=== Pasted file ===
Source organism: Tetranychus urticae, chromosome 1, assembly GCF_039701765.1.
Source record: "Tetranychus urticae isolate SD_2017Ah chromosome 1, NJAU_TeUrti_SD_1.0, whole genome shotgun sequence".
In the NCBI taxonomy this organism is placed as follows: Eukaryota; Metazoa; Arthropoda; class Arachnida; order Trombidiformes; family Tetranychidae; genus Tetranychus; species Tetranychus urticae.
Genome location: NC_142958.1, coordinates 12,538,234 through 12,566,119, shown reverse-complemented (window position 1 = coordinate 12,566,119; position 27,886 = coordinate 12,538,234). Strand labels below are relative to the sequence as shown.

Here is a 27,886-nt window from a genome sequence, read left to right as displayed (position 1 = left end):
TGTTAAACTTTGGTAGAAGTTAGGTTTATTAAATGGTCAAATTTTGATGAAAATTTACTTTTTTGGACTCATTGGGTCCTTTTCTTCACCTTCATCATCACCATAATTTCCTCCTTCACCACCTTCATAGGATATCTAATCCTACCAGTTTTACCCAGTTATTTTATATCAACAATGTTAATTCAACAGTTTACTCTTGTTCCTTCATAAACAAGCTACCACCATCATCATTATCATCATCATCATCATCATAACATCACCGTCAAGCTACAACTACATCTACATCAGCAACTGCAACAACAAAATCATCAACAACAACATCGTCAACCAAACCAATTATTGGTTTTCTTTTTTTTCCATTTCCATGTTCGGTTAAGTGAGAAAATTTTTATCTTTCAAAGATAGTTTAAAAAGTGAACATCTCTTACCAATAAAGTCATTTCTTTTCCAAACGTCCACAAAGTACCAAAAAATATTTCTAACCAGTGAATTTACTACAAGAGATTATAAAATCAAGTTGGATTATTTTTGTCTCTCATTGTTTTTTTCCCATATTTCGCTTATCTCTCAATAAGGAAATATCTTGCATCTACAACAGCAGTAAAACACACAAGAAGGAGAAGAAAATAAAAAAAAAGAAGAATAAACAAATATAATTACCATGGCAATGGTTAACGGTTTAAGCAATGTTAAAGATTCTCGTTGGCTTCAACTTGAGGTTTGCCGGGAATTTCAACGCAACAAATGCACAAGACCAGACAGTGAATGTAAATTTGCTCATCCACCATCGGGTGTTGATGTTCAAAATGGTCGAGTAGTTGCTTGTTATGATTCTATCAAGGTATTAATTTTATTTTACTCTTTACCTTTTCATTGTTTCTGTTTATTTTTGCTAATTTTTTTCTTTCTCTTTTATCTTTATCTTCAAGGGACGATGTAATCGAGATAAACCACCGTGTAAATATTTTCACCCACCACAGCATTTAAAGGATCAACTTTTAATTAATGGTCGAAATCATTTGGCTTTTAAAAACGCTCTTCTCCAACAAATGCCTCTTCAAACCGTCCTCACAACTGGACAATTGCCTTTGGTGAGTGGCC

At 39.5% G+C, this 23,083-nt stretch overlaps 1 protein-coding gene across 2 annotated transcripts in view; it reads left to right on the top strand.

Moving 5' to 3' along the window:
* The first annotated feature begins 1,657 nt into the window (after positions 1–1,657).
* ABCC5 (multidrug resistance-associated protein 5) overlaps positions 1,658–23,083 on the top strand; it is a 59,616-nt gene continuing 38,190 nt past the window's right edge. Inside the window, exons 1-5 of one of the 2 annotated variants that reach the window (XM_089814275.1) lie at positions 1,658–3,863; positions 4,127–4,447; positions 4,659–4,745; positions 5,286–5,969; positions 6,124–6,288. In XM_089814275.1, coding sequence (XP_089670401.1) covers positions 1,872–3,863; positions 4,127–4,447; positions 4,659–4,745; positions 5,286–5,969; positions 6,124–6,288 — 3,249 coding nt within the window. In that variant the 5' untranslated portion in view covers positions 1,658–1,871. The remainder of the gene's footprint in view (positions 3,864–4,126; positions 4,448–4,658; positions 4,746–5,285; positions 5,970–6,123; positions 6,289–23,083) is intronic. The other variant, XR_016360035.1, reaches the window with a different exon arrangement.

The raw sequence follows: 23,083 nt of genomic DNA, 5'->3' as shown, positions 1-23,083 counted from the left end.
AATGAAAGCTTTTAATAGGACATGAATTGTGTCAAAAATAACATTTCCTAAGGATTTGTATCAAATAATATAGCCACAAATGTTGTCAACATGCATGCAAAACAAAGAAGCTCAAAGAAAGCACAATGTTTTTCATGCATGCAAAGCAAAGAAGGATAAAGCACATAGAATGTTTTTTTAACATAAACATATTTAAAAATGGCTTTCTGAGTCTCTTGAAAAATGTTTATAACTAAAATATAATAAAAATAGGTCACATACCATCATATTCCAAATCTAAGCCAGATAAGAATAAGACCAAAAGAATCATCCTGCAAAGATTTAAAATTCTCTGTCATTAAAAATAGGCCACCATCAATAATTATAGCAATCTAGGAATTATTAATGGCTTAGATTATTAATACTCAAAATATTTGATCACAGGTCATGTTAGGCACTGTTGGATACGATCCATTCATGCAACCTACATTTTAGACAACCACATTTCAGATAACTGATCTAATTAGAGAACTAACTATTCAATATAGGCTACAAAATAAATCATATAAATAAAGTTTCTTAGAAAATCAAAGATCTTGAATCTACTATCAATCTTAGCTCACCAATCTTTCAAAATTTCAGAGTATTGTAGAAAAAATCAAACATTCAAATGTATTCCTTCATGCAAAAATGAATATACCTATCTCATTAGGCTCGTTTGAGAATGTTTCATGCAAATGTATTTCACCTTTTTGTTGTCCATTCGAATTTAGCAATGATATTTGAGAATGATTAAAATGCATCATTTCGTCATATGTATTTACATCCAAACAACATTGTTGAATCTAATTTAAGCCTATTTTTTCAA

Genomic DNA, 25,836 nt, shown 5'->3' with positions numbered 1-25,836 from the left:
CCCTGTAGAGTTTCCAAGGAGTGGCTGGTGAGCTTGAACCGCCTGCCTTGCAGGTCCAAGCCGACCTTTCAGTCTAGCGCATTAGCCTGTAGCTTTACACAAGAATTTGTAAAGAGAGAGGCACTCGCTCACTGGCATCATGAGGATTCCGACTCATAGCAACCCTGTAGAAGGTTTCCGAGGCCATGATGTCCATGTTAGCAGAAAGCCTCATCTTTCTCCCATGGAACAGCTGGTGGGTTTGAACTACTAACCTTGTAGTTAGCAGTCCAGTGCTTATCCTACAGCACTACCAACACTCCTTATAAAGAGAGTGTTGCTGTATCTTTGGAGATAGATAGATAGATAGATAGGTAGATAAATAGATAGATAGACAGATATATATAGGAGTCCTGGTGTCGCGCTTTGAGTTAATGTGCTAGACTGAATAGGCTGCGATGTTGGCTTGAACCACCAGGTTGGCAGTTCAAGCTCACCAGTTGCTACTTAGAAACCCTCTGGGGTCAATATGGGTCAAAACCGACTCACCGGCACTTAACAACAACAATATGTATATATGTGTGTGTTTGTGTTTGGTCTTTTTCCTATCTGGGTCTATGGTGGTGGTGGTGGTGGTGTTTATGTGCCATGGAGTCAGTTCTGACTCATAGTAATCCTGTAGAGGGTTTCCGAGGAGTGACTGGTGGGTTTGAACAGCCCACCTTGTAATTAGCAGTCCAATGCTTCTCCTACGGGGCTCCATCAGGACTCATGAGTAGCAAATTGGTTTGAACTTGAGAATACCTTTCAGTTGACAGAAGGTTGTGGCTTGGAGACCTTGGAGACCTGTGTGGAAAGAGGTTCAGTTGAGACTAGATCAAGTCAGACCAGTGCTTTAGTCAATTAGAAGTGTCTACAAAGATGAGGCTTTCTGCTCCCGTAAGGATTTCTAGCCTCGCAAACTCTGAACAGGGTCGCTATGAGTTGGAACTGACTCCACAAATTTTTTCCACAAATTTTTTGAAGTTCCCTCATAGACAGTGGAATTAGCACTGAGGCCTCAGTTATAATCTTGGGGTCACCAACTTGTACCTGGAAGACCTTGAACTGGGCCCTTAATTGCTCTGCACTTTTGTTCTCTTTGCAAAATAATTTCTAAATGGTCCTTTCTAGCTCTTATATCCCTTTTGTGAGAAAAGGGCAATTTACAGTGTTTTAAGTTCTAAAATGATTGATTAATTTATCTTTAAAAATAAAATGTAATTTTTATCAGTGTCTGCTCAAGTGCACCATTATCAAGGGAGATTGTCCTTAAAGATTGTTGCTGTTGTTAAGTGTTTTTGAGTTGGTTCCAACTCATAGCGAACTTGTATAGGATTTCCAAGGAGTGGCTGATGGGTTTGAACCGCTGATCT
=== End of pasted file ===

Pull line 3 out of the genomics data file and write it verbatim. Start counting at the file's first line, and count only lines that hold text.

In the NCBI taxonomy this organism is placed as follows: Eukaryota; Metazoa; Arthropoda; class Arachnida; order Trombidiformes; family Tetranychidae; genus Tetranychus; species Tetranychus urticae.